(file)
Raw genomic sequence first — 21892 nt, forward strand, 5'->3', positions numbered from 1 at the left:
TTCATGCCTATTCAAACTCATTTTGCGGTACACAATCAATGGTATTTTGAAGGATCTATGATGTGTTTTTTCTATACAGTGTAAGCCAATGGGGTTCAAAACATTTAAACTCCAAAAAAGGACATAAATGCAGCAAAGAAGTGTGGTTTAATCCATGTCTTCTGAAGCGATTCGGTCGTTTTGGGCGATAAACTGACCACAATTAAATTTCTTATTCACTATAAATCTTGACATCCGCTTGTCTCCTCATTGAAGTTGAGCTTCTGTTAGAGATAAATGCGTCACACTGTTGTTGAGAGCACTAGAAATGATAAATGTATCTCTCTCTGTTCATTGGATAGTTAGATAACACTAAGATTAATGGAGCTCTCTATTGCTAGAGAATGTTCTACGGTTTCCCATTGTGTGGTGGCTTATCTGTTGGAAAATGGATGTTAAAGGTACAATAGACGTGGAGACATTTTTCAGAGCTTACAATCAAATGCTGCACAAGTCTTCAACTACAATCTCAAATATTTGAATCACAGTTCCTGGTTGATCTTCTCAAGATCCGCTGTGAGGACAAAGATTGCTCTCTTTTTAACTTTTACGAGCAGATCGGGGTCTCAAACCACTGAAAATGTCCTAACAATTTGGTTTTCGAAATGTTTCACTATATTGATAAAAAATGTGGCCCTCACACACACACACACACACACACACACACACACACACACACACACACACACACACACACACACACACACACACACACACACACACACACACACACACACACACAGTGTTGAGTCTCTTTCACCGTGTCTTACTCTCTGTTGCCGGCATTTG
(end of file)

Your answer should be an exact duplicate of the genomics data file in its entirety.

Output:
Raw genomic sequence first — 21892 nt, forward strand, 5'->3', positions numbered from 1 at the left:
TTCATGCCTATTCAAACTCATTTTGCGGTACACAATCAATGGTATTTTGAAGGATCTATGATGTGTTTTTTCTATACAGTGTAAGCCAATGGGGTTCAAAACATTTAAACTCCAAAAAAGGACATAAATGCAGCAAAGAAGTGTGGTTTAATCCATGTCTTCTGAAGCGATTCGGTCGTTTTGGGCGATAAACTGACCACAATTAAATTTCTTATTCACTATAAATCTTGACATCCGCTTGTCTCCTCATTGAAGTTGAGCTTCTGTTAGAGATAAATGCGTCACACTGTTGTTGAGAGCACTAGAAATGATAAATGTATCTCTCTCTGTTCATTGGATAGTTAGATAACACTAAGATTAATGGAGCTCTCTATTGCTAGAGAATGTTCTACGGTTTCCCATTGTGTGGTGGCTTATCTGTTGGAAAATGGATGTTAAAGGTACAATAGACGTGGAGACATTTTTCAGAGCTTACAATCAAATGCTGCACAAGTCTTCAACTACAATCTCAAATATTTGAATCACAGTTCCTGGTTGATCTTCTCAAGATCCGCTGTGAGGACAAAGATTGCTCTCTTTTTAACTTTTACGAGCAGATCGGGGTCTCAAACCACTGAAAATGTCCTAACAATTTGGTTTTCGAAATGTTTCACTATATTGATAAAAAATGTGGCCCTCACACACACACACACACACACACACACACACACACACACACACACACACACACACACACACACACACACACACACACACACACACACACACACACACACACACAGTGTTGAGTCTCTTTCACCGTGTCTTACTCTCTGTTGCCGGCATTTG